“The other area I would change were the activities, although they were planned in my session, they may be better placed at more frequent intervals throughout the session. The seven minute rule for concentration appears to be less with the online environment, with the need to keep the learners more engaged through activities.”

“The lack of time was my biggest challenge and my delivery was hurried towards the end because I had run out time.   Should I be running this session again I would spend more time on ensuring the session runs to time and it may be necessary to cut some of the information out or extend the proposed session length.   Limiting the discussion between participants would also assist in running to time and this is something I would do differently next time.  The facilitator needs to be strong and ensure the participants are kept on task.”
“Preparing and presenting to another person, who has subject knowledge, was invaluable. The finished presentation flowed much better than the first draft(s). In hindsight I can see how a training package would go thru an evolution of about 5 iterations before it could be classed as ‘finished’.
What could have gone well? The animation of the slide presentation would have ‘made the presentation’. Instead it failed because I did not research the limitations of the webinar software. I have learned a valuable lesson here!!”

“I found that havening visual aids prepared worked well and enhanced the flow of the presentation. I think I would have come across disorganised if I had not been able to keep most of the participants engage and having “props” helps me be less nervous.
I found I learnt more about how to engage learners from watching the presentations of the other participants as I could concentrate on what work and did not work for them.”

“What I would do differently is practice the timing of the session beforehand, which I did not think to do this time, I put the clock on but did not know how to set the time. I would ensure I knew everyone’s name as one of the log on names only has an initial and when I went to call on them I did not know their first name. I would ask participants to put their names against their comments so I could call on them by name rather than “who wrote xxx””

“Once one the participants started writing responses on the whiteboard others joined in. Discussion around some of the selected responses was good with a number of people joining in the conversation and expanding thus giving further insight to the topic. This also gives a sense of ownership and acceptance to the individuals.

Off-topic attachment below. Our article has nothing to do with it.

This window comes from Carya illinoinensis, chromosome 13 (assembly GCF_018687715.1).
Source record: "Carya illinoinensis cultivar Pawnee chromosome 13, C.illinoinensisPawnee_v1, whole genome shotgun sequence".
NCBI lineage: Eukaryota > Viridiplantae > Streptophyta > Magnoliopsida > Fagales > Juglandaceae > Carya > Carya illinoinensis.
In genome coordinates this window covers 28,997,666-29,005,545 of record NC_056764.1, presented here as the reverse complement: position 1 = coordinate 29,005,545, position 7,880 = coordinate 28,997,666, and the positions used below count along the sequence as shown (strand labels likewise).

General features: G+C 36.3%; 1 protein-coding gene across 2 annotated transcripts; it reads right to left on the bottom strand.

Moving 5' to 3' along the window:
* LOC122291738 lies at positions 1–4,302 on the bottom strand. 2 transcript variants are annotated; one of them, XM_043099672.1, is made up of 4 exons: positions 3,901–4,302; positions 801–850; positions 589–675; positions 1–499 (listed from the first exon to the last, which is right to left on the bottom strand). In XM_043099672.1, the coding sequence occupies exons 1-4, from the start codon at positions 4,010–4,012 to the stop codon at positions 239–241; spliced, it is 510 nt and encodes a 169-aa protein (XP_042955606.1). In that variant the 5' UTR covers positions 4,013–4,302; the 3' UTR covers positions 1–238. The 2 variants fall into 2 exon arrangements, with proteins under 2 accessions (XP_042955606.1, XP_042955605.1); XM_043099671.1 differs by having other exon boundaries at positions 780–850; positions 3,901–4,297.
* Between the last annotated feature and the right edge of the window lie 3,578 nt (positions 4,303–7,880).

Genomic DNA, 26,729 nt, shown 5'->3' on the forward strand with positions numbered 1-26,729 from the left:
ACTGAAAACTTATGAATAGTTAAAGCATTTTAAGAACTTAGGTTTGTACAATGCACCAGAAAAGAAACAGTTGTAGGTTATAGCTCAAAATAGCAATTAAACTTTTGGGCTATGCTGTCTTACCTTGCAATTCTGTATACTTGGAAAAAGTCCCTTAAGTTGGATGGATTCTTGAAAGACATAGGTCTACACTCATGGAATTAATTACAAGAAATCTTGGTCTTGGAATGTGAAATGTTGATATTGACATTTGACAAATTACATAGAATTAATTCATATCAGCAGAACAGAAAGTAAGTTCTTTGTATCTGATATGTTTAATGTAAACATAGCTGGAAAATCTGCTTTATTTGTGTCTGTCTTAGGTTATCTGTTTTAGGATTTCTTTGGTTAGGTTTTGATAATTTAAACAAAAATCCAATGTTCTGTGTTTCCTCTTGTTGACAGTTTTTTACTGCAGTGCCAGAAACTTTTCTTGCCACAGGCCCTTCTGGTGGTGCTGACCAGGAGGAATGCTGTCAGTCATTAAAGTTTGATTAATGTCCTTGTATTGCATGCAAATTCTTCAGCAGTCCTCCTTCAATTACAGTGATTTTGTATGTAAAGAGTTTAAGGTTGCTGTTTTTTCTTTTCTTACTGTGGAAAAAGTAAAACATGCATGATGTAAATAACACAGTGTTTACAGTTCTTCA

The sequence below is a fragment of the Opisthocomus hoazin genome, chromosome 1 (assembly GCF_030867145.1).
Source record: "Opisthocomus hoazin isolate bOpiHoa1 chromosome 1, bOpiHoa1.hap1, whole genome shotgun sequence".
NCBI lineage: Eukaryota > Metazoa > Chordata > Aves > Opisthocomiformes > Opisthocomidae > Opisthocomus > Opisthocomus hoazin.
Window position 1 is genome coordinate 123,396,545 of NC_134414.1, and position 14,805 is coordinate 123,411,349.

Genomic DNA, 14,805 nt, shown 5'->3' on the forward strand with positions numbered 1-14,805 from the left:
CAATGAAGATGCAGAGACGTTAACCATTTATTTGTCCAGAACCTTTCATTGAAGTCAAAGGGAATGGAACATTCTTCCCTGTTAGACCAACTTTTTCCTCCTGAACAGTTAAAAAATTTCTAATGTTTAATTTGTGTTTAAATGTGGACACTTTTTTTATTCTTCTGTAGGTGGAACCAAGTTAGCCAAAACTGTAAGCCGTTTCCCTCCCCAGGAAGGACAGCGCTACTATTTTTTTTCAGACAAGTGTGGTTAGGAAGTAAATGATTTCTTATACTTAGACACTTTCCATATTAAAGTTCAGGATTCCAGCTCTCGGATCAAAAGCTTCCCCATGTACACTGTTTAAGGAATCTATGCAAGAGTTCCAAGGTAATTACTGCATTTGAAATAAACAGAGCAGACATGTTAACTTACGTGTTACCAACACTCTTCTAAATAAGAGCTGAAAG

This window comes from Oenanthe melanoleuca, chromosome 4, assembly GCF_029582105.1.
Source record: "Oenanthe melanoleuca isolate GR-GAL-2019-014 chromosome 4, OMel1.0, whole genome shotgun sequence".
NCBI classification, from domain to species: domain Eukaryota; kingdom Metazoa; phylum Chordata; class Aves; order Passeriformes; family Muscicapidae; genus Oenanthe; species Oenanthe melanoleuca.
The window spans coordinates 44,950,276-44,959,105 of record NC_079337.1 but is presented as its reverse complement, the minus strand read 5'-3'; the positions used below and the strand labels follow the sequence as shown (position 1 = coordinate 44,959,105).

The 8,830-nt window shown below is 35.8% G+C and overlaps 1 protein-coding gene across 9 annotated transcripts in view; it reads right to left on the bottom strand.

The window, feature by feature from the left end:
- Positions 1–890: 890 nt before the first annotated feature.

I think that next time I could possibly have columns on the whiteboard and group similar responses in column with relevant headings. Prepare a slide/s for participants as a visual cue with key points for discussion and have the question written for them to see during the brainstorming. “

“Next time?- If using video, send it out for learners to watch prior to webinar-Have a plan ‘B’ prepared when using technology that is prone to problems-Practice more with the functions of the webinar program, including websurf.”

“The research formed the basis of my session, and the fact that I was researching learning theory and design models impacting on how I presented. Originally I thought of presenting the information, then getting them to do an activity until I read more and decided the best way maybe to promote interactive learning where I am the facilitator and the learners engage in their own learning.”

“The activities worked well and getting the participants to do interact was great…… the delegating of the roles works well eg Patty opened, then Mark etc.”

“What I would change next time?  Not to be so ambitious with the lesson plan, until I’m more comfortable with the software which I’m to use.  With regards the feedback I would communicate directly with colleagues be that by e-mail or phone because survey or asking others to give feedback time consuming and unreliable.”

Tuesday, April 17, 2012

So far so good...

It's been a helter-skelter time with everyone working hard and somehow managing to fit in the extra workload required to successfully complete this program.

So far we have completed the first part of the program. Participants were asked to consult with their learners (each other), then design and deliver a short webinar, and finally reflect upon their experiences. The learning was delivered using a combination of Moodle activities and live webinars. The reflections are coming through nicely and make interesting reading. When they are all submitted I will summarise and post to the blog.

Alongside the webinars participants have been working on their professional practice tasks. Part 1 involved identifying challenges which have been faced in their current training and assessment practice. Part 2, the current task, asks each participant to reflect on and analyse the information gathered and identify areas for improvement.